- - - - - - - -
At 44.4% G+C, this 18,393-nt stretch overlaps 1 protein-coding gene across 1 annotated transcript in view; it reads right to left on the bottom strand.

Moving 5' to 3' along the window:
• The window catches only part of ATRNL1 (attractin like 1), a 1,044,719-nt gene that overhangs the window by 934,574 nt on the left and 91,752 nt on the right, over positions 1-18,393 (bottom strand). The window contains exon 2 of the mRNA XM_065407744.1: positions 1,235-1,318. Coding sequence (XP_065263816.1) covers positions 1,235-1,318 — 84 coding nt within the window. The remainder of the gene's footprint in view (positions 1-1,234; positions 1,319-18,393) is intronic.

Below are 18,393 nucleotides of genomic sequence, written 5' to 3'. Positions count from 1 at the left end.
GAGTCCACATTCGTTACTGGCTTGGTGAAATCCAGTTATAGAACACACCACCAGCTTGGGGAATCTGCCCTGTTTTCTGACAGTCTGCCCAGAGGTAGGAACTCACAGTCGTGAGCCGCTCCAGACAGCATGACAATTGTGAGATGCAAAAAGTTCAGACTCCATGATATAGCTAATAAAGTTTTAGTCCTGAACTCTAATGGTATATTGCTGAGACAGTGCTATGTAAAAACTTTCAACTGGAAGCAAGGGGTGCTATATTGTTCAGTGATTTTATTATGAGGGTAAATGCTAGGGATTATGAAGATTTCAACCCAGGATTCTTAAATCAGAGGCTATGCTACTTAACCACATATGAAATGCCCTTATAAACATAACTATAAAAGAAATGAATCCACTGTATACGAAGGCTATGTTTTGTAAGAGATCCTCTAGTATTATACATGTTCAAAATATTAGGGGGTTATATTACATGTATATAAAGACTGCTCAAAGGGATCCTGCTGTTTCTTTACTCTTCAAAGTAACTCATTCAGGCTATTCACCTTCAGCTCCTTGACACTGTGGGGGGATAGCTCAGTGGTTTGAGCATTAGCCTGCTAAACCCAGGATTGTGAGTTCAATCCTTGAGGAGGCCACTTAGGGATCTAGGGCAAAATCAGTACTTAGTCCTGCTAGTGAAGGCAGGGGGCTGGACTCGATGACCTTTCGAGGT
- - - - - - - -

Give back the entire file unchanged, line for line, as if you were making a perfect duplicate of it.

At 44.4% G+C, this 18,393-nt stretch overlaps 1 protein-coding gene across 1 annotated transcript in view; it reads right to left on the bottom strand.

Moving 5' to 3' along the window:
• The window catches only part of ATRNL1 (attractin like 1), a 1,044,719-nt gene that overhangs the window by 934,574 nt on the left and 91,752 nt on the right, over positions 1-18,393 (bottom strand). The window contains exon 2 of the mRNA XM_065407744.1: positions 1,235-1,318. Coding sequence (XP_065263816.1) covers positions 1,235-1,318 — 84 coding nt within the window. The remainder of the gene's footprint in view (positions 1-1,234; positions 1,319-18,393) is intronic.

Below are 18,393 nucleotides of genomic sequence, written 5' to 3'. Positions count from 1 at the left end.
GAGTCCACATTCGTTACTGGCTTGGTGAAATCCAGTTATAGAACACACCACCAGCTTGGGGAATCTGCCCTGTTTTCTGACAGTCTGCCCAGAGGTAGGAACTCACAGTCGTGAGCCGCTCCAGACAGCATGACAATTGTGAGATGCAAAAAGTTCAGACTCCATGATATAGCTAATAAAGTTTTAGTCCTGAACTCTAATGGTATATTGCTGAGACAGTGCTATGTAAAAACTTTCAACTGGAAGCAAGGGGTGCTATATTGTTCAGTGATTTTATTATGAGGGTAAATGCTAGGGATTATGAAGATTTCAACCCAGGATTCTTAAATCAGAGGCTATGCTACTTAACCACATATGAAATGCCCTTATAAACATAACTATAAAAGAAATGAATCCACTGTATACGAAGGCTATGTTTTGTAAGAGATCCTCTAGTATTATACATGTTCAAAATATTAGGGGGTTATATTACATGTATATAAAGACTGCTCAAAGGGATCCTGCTGTTTCTTTACTCTTCAAAGTAACTCATTCAGGCTATTCACCTTCAGCTCCTTGACACTGTGGGGGGATAGCTCAGTGGTTTGAGCATTAGCCTGCTAAACCCAGGATTGTGAGTTCAATCCTTGAGGAGGCCACTTAGGGATCTAGGGCAAAATCAGTACTTAGTCCTGCTAGTGAAGGCAGGGGGCTGGACTCGATGACCTTTCGAGGT